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FDA clears first 3-D printed prescription drug to treat seizures

Aprecia Pharmaceuticals said the FDA approved its drug Spritam for adults and children who suffer from certain types of seizures caused by epilepsy. The tablet are manufactured in a layered process via 3-D printing and dissolve when taken with liquid.
(Aprecia Pharmaceuticals)

The Food and Drug Administration has approved the first prescription drug made through 3-D printing: a dissolvable tablet that treats seizures.

Aprecia Pharmaceuticals said Monday that the FDA approved its drug Spritam for adults and children who suffer from certain types of seizures caused by epilepsy. The tablet is manufactured through a layered process via 3-D printing and dissolves when taken with liquid.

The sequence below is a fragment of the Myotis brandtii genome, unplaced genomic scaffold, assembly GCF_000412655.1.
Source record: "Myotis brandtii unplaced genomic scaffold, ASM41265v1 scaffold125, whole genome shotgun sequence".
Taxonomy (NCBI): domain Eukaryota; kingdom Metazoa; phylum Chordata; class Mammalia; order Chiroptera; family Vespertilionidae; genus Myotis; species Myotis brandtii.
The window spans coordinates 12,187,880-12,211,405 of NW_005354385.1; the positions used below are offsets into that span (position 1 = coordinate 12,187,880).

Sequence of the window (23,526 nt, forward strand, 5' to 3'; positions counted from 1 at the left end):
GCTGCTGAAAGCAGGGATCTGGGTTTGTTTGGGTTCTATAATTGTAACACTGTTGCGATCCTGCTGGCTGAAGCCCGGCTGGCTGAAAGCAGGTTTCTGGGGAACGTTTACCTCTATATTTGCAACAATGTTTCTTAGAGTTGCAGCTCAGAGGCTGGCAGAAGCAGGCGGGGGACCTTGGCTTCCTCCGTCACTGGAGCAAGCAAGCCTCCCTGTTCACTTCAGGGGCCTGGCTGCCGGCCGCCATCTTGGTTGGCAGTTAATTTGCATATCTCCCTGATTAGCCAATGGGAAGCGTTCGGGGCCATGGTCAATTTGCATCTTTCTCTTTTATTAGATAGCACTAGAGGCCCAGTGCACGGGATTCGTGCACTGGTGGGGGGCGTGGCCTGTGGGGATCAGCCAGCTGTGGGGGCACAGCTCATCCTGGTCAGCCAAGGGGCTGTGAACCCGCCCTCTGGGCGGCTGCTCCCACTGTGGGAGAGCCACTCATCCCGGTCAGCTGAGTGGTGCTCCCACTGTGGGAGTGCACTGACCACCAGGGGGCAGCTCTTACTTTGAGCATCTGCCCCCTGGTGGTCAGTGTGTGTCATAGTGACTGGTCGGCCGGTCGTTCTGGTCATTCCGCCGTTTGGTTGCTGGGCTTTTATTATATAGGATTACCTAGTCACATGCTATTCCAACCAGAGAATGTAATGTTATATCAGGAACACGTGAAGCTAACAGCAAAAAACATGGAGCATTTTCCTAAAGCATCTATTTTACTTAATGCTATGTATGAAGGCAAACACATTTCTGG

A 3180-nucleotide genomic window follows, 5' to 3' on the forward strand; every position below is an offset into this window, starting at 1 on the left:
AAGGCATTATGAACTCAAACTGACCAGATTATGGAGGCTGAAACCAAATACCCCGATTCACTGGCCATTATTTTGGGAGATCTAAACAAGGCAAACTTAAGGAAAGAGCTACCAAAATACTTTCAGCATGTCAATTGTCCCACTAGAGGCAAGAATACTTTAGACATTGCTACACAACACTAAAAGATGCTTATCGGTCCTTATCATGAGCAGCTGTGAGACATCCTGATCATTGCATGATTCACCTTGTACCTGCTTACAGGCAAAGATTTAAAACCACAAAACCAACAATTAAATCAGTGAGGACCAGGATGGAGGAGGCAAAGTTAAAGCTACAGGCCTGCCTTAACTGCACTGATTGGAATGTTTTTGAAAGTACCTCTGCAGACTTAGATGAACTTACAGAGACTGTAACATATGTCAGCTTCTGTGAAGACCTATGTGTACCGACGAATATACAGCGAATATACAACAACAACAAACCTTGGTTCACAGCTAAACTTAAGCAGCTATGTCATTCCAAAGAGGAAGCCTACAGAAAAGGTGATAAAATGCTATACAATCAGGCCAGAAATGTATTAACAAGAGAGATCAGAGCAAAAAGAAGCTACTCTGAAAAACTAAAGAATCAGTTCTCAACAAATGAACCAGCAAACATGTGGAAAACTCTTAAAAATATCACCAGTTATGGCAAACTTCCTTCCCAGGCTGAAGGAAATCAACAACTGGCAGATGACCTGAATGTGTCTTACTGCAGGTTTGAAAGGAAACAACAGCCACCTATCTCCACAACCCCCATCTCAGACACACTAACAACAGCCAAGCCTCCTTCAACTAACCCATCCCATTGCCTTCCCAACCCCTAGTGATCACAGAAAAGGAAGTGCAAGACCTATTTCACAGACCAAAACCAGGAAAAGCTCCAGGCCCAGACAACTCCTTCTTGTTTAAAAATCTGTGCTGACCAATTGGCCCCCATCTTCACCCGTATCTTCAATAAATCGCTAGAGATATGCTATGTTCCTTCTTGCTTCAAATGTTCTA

The Ohio company says its printing system can package potent drug doses of up to 1,000 milligrams into individual tablets. It expects to launch Spritam in the first quarter of 2016.

The FDA has previously approved medical devices — including prosthetics — made with 3-D printing. An agency spokeswoman confirmed that the new drug is the first prescription tablet approved that uses the process.

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Aprecia said in a statement that it plans to develop other medications using its 3-D platform in coming years, including more neurological drugs. The company is privately owned.

Doctors are increasingly turning to 3-D printing to create customized implants for patients with rare conditions and injuries, including children who cannot be treated with adult-size devices. The FDA held a workshop last year for medical manufacturers interested in the technology.

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